Using mindfulness in working toward your goals

Introducing the first in a series of stories about how you can use the myStrength wellness portal and app to enhance your emotional well-being

Thoughtful-looking woman holding a coffee mug


Now you can use the myStrength wellness portal and app to help enhance your emotional well-being. It's free as part of your mySupport program. Learn more about how you can use this resource to support your mind, body, and spirit in a new series of stories that will appear in HR NewsWire.

At the beginning of the year, many of us focus on setting goals for ourselves, be it eating healthier, exercising more, attending to our finances, improving relationships, or handling our stress in healthier ways. The new year brings with it the hope of change, and it is easy to focus on all the things that we wish we were doing better.

Sometimes we can begin to get overwhelmed by trying to make so many changes at once, and we lose momentum in our motivation to take healthier steps. This can lead to our putting pressure on ourselves, focusing on what we are not accomplishing, and sometimes speaking unkindly to ourselves for not being able to follow through on the goals we are hoping to achieve.

Mindfulness activities can help us move through this process differently by helping us cultivate patience and compassion for ourselves as well as being more intentional in our actions throughout the day. This enhanced awareness may help us take positive steps toward our health and well-being without inciting the harsh inner critic that lives in many of us.

Mindfulness is an ongoing practice that teaches us skills to cultivate awareness and acceptance of our thoughts, bodily sensations, and emotions, and it can help us become more intentional with our actions in our daily life by bringing our focus to the present moment.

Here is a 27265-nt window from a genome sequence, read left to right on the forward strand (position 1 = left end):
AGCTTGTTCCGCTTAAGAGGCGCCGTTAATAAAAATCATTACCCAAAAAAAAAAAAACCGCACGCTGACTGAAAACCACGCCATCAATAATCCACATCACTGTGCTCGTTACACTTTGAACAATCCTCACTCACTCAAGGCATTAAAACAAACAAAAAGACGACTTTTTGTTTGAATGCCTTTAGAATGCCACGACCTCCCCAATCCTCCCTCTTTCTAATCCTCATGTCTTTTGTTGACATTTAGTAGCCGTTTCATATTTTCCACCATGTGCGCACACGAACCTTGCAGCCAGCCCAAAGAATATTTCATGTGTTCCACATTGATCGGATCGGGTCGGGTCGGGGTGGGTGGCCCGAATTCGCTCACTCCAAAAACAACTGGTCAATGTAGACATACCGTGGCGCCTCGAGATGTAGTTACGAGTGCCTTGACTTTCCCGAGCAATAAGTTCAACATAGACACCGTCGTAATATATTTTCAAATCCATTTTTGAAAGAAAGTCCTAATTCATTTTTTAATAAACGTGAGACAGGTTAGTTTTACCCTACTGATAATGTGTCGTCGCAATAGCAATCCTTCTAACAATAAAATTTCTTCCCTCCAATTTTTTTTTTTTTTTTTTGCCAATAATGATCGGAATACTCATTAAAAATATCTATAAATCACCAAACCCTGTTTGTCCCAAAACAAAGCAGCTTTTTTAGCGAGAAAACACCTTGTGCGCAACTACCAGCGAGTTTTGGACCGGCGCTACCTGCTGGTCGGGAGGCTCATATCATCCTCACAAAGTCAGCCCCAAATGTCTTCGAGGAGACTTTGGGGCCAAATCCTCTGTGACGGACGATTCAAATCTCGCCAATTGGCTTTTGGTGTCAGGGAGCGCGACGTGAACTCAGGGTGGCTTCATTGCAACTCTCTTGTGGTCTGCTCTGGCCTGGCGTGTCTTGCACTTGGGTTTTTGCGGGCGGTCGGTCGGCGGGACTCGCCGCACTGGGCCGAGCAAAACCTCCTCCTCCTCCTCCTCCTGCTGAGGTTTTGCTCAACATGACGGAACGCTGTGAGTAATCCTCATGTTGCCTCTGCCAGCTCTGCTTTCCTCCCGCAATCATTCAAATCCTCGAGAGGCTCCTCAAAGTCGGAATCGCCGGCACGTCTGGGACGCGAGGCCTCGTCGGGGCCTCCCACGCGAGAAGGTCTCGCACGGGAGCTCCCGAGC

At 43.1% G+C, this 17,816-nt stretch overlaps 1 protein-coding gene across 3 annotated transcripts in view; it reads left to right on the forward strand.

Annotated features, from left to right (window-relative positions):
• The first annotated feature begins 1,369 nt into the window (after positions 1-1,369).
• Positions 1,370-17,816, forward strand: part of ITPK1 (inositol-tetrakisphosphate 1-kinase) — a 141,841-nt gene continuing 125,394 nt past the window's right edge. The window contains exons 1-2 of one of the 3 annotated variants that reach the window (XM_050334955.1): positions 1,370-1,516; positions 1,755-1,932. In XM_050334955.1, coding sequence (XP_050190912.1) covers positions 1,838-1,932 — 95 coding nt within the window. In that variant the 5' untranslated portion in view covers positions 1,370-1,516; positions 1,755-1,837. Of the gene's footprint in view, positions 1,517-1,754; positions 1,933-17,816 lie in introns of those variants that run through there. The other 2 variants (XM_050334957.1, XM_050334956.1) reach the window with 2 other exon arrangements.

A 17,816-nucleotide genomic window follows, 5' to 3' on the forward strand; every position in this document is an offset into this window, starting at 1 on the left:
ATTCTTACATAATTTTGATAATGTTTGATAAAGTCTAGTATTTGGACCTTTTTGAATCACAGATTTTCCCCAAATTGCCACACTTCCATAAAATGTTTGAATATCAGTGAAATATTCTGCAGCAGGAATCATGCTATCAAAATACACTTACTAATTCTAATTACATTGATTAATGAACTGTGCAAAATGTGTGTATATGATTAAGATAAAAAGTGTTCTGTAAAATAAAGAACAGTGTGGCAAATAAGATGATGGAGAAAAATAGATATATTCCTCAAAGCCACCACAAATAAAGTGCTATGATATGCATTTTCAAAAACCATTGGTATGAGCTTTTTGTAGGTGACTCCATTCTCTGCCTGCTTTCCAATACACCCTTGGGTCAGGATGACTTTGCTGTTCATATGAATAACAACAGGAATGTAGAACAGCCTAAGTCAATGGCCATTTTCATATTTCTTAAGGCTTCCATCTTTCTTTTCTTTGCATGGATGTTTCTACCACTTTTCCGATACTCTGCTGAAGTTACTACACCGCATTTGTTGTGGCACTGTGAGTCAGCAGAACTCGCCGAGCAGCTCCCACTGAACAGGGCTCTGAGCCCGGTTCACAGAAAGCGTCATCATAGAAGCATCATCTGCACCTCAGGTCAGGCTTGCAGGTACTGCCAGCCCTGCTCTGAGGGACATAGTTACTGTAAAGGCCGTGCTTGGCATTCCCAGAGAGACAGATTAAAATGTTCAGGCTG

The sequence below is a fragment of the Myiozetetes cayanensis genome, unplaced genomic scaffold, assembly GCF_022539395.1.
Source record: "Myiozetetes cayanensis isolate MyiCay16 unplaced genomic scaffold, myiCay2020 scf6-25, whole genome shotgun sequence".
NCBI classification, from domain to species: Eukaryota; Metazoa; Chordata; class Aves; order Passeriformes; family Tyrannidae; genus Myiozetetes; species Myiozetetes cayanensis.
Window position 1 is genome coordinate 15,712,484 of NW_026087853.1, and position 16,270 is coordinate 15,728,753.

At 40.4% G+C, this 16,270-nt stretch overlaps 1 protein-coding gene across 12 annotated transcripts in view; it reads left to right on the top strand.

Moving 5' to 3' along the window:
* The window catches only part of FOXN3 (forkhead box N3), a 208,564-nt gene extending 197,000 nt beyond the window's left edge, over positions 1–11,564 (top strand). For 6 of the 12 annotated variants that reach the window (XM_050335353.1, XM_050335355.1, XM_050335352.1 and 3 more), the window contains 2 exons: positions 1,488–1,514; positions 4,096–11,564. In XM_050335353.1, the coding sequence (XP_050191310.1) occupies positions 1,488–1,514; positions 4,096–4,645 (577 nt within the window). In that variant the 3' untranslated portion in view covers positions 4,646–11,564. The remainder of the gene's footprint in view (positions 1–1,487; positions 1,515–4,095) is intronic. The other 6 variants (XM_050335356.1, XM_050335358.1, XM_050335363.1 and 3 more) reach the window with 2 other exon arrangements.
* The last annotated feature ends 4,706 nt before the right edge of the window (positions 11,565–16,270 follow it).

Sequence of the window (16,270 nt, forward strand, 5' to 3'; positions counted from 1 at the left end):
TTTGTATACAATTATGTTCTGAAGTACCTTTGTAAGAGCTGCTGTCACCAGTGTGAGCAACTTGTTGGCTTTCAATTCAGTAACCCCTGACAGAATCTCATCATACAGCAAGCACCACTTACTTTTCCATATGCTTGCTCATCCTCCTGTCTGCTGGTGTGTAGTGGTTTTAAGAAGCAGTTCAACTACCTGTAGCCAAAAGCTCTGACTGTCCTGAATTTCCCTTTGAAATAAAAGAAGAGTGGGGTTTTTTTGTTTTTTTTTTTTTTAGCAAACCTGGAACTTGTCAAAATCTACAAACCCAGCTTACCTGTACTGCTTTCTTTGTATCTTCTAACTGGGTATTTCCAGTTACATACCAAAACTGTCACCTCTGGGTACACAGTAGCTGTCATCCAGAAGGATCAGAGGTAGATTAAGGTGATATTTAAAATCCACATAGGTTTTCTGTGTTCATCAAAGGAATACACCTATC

Research on mindfulness has increased rapidly in recent years and has shown many benefits, including increasing resiliency to stress, expanding compassion toward self and others, reducing focus on negativity, and improving physical and mental health. With a mindfulness practice, you may find yourself slowly moving toward healthier habits as you are more present in noticing how your choices make you feel, as well as developing more compassion for yourself on the days that these healthier choices are a little more difficult.

Starting a mindfulness practice is as simple as setting aside a few minutes a day to focus on your breathing or taking an activity you do daily, such as showering, and allowing yourself to be fully present throughout the activity, focusing on every physical sensation rather than drifting away from the experience with thoughts.

For guidance in beginning a mindfulness practice, Johns Hopkins employees and their family members may download the myStrength app, available in iTunes or Google Play with the access code JHU. This app has a module called Mindfulness and Meditation that provides activities and guided meditations that you can do at your own pace. The module also can be accessed online at With time, you will find that taking a few moments a day to care for yourself in this way will impact your life on many levels, helping you to be healthy in body and mind.

For additional support in setting goals and cultivating self-care, Johns Hopkins employees and their family members can use their free 24/7 access to confidential counseling and referral services through mySupport by calling 443-997-7000.

Erin Gillard is a mySupport employee assistance clinician at Johns Hopkins.

Posted in Health+Well-Being